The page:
The internet does not exist. Maybe it did exist only a short time ago, but now it only remains as a blur, a cloud, a friend, a deadline, a redirect, or a 404. If it ever existed, we couldn’t see it. Because it has no shape. It has no face, just this name that describes everything and nothing at the same time. Yet we are still trying to climb onboard, to get inside, to be part of the network, to get in on the language game, to show up on searches, to appear to exist. But we will never get inside of something that isn’t there. All this time we’ve been bemoaning the death of any critical outside position, we should have taken a good look at information networks. Just try to get in. You can’t. Networks are all edges, as Bruno Latour points out. We thought there were windows but actually it’s made of mirrors. And in the meantime we are being faced with more and more—not just information, but the world itself. And a very particular world that has already become part of our consciousness. And it wants something. It doesn’t only want to harvest our eyeballs, our attention, our responses, and our feelings. It also wants to condition our minds and bodies to absorb all the richness of the planet’s knowledge.
There is something we used to call the internet that had an infrastructural base. And it worked a bit like its unconscious, storing all the things the glowing promises of free flow must repress in order to function. Looking under the hood, it turns out that its infrastructure was mostly based in the United States, mostly owned and operated by the United States. It was ARPANET that implemented the first successful packet switching network for the US Department of Defense in the late 1960s. From there the nodes slowly grew throughout the ’70s and ’80s until the network was decommissioned in the early ’90s to make way for commercial internet service providers. Even though significant parts of the regulatory infrastructure over information exchange still falls under the oversight of the US government, whether directly or indirectly, the real shift in the 1990s came in realizing the commercial and economic potential of information exchange, placing it at the center of the era of globalization and acceleration in the financial sector.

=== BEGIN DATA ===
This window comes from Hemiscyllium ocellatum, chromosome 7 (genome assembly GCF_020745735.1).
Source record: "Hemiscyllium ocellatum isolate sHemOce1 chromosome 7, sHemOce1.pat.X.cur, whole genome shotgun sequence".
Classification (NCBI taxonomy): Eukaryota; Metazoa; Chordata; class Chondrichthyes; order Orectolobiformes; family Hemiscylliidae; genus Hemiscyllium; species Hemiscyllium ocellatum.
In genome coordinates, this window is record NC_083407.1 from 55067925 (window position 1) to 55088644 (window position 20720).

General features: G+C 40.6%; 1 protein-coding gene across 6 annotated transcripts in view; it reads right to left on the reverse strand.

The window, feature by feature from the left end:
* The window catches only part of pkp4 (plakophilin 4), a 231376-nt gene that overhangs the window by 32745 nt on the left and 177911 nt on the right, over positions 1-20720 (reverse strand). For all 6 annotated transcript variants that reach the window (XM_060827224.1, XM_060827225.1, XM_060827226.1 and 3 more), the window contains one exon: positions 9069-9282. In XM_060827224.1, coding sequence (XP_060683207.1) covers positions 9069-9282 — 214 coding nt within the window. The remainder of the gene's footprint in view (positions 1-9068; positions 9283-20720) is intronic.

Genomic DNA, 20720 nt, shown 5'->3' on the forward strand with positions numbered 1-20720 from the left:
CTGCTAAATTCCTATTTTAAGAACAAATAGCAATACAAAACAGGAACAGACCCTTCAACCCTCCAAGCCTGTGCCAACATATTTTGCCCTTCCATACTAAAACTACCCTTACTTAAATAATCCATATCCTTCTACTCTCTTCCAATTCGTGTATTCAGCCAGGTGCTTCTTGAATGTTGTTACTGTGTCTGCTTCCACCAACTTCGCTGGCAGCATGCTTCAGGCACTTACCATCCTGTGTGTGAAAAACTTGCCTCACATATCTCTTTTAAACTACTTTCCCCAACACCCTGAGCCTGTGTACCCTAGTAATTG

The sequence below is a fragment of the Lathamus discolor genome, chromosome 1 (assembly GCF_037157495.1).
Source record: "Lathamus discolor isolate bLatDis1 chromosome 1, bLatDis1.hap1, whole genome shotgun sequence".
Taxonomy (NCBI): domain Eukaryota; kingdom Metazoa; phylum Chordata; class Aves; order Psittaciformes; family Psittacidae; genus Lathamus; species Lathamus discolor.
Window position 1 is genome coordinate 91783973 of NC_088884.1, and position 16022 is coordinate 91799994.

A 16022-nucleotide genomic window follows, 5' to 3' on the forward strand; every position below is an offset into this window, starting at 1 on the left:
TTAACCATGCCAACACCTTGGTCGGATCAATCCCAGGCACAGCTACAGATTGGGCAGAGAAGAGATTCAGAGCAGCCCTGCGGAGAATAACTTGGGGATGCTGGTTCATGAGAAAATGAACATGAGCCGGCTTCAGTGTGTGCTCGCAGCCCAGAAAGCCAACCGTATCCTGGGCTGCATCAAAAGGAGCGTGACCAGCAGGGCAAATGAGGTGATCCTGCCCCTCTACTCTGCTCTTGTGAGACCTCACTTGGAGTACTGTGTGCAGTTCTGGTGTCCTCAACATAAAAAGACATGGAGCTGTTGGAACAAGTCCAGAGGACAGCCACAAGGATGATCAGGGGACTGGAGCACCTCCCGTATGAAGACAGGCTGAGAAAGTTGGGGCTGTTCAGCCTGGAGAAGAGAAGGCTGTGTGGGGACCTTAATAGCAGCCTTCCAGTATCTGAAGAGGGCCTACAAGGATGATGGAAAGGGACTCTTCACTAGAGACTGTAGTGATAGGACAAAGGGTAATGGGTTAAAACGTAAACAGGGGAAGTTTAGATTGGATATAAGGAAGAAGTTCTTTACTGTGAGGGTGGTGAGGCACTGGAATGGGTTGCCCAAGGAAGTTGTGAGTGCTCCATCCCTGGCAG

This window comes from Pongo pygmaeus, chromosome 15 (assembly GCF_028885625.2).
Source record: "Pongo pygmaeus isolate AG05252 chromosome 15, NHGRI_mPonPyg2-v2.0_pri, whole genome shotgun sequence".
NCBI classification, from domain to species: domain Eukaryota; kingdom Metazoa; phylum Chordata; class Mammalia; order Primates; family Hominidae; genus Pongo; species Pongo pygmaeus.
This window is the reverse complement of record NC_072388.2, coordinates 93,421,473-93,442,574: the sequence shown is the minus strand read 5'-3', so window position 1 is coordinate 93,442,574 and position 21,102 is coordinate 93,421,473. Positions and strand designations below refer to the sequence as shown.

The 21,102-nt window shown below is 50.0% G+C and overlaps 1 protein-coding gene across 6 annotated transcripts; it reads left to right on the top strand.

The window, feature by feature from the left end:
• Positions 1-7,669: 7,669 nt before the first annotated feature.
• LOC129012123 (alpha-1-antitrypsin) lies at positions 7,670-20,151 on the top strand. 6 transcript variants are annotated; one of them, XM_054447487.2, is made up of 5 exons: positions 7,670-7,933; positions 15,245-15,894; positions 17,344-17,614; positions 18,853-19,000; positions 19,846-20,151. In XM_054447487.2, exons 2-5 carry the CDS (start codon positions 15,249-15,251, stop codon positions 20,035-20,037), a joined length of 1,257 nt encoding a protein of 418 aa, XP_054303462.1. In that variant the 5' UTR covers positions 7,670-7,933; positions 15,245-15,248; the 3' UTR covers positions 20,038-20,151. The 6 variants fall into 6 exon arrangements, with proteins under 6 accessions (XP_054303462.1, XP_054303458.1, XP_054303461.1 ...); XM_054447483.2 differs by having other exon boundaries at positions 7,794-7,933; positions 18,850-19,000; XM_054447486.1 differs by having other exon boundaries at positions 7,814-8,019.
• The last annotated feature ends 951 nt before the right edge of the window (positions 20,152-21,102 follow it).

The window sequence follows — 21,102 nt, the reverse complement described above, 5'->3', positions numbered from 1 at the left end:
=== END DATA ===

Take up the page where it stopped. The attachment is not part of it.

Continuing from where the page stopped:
It is strange to think how, in spite of so many young artists now playing with digital aesthetics, it was actually Warhol who saw it coming most clearly. The massive shift from depth to surface that Warhol explained with celebrity culture and advertising has now taken hold of language itself and spread across the planet. It’s no wonder that since the 1990s the political, social, and economic aspects of artistic production have become increasingly interchangeable and hard to distinguish from one another. Planetary networks have become places of profound confusion and dislocation. We know from the start that we probably won’t find what we’re looking for, so we learn to search sporadically and asymmetrically just to see where we end up. This might look and feel like drifting, and traditional or conservative notions of substance will always try to dismiss its noise, its cat videos and porn, bad techno and bombastic contemporary art, but one should be careful not to underestimate the massive distances being crossed in the meantime.
These distances are themselves very quickly reformatting our consciousness and cognitive capacity to absorb entire worlds made of contradiction—not only in language but far beyond language as well. Some people might already be there: scammers and tricksters, the frazzled post-studio artist and the post-institutional independent militia, political dissidents and unruly journalists who know never to trust their maps. They know that contradictions don’t resolve, rather you surf across them using empathy and solidarity, emotional blackmail, jokes, pranks, and vanguardism as norm. Our ability to traverse these contradictions may very well become the backbone of the global telecommunications network we used to think was an internet.